If you are worried about being dismissed for being sick you need to see what your absence policy states. That will be in your employee hand book. Normally it will be 3-4 absences or 14 days in a 12 month period before triggering the attendance procedure

 

If dismissed through a disciplinary that can be with or without notice pay

Edited by obiter dictum
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Stop fretting about what might happen if you do X and just dont say a word until you get a job offer and agree a start date that fits in with your notice period. You then just write a short letter saying you have accepted a position elsewhere and will be leaving on the yyth of month. You can say something like I have enjoyed my time here and wish everyone well for the future if you worked with some nice people, if your time there was awful just leave it at the end of the first sentence.

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I do understand the logic behind your point of view how ever I am concerned they may dismiss me as I've had a day two days off sickicon this week and one last week. If this is the case, I'll be entitled to one weeks pay either on gardening leave or worked. If I hand in my notice, I'll be entitled to four weeks pay either worked or on gardening leave will I not..?

This sounds a bit strange to me. Where are you getting these time periods from - are they in your contract?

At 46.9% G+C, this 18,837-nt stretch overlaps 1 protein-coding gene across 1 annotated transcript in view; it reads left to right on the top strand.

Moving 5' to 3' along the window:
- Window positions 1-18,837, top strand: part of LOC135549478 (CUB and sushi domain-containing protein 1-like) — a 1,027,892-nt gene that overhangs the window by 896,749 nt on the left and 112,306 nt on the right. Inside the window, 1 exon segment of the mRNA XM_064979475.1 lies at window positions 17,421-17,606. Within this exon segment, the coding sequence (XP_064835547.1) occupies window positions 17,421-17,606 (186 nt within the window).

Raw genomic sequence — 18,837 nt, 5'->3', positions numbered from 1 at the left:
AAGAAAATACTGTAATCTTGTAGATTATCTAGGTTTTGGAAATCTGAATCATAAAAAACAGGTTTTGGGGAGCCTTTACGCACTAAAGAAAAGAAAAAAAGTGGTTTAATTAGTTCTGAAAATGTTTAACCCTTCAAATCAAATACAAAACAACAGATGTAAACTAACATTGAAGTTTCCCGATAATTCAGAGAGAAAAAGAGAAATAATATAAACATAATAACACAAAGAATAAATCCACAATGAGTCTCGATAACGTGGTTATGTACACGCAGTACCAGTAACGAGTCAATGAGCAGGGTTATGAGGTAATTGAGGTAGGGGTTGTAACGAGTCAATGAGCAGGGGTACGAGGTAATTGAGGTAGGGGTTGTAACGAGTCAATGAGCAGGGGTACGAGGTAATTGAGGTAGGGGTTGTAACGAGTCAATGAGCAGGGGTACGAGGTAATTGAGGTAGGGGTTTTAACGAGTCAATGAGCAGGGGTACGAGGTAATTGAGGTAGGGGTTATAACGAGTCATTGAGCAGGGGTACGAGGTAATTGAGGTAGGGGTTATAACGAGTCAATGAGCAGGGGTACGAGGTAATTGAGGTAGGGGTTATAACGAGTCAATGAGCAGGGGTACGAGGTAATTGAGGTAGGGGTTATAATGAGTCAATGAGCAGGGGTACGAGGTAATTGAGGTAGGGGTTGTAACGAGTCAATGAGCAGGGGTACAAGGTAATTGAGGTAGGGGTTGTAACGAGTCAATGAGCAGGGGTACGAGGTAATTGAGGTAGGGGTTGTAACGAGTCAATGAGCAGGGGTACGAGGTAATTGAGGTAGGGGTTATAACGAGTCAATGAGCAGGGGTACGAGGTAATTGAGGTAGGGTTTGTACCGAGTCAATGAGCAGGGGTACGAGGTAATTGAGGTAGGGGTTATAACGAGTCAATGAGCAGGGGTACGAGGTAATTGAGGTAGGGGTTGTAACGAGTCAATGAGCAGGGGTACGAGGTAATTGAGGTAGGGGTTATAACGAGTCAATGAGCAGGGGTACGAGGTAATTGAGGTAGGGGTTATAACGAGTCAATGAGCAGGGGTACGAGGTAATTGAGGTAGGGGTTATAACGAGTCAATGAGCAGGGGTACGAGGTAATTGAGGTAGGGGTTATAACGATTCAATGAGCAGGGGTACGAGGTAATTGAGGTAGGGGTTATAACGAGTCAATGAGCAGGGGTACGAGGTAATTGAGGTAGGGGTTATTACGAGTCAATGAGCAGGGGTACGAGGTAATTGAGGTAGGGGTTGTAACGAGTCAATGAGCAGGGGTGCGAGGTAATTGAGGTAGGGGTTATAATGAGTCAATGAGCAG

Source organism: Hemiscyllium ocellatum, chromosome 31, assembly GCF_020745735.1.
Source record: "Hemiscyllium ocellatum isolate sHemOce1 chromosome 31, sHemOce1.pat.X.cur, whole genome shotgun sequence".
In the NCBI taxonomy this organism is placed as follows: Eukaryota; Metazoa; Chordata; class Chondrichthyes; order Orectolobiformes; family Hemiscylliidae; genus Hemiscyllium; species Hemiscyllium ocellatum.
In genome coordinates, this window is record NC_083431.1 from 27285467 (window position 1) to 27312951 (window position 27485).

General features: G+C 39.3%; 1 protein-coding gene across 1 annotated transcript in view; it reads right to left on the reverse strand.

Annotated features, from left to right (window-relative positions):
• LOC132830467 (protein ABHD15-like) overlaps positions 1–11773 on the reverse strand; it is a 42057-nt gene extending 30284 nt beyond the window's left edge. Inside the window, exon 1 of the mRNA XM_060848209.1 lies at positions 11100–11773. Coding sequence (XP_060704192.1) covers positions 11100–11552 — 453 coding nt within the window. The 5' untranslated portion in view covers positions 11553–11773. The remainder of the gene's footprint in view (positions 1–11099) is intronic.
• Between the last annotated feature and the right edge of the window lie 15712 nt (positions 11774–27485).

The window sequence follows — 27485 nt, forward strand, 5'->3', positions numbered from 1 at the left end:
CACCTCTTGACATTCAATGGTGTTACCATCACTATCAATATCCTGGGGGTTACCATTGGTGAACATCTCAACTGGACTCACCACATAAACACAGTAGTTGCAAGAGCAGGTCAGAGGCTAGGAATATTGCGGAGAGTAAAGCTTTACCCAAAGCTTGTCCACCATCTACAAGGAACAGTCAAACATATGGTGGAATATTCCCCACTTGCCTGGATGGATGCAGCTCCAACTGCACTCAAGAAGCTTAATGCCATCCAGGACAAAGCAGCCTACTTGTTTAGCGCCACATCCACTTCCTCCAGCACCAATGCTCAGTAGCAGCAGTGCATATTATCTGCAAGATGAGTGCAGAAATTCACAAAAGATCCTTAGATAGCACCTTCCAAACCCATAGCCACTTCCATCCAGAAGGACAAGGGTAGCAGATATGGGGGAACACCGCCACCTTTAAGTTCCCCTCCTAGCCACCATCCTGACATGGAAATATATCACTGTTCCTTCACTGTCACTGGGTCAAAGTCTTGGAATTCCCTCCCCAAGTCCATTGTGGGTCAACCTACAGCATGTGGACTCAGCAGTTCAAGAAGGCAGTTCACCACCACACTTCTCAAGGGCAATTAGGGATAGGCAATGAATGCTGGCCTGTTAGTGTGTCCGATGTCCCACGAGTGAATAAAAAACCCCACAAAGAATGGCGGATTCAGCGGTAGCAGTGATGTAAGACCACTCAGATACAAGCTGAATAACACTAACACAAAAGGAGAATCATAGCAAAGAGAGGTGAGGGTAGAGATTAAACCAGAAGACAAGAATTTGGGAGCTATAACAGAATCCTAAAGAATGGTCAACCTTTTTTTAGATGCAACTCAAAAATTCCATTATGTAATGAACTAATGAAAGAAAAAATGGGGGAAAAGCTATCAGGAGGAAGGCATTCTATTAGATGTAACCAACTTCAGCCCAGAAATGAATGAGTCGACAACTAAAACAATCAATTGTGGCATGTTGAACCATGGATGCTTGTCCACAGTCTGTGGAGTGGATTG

The minimum notice which needs to be given by the employer or employee are normally stated in your current employment contract. These can't be below the legal minimum but could be higher. The legal minimum for someone with 20 months' service is one week's notice (both from you if you are resigning, or from the employer if you are being sacked).

 

The employer doesn't need to give you any notice if it sacks you for gross misconduct. If the employer has reason to believe you have attending interviews with other employers while reporting in sick, an aggressive employer might try to say that is gross misconduct. This sounds unlikely but is possible.

 

I think the best way to handle these things is just to be gracious about it. People normally understand if you say you have decided to move on and thank them for the opportunity, people move jobs all the time so it won't be anything unusual.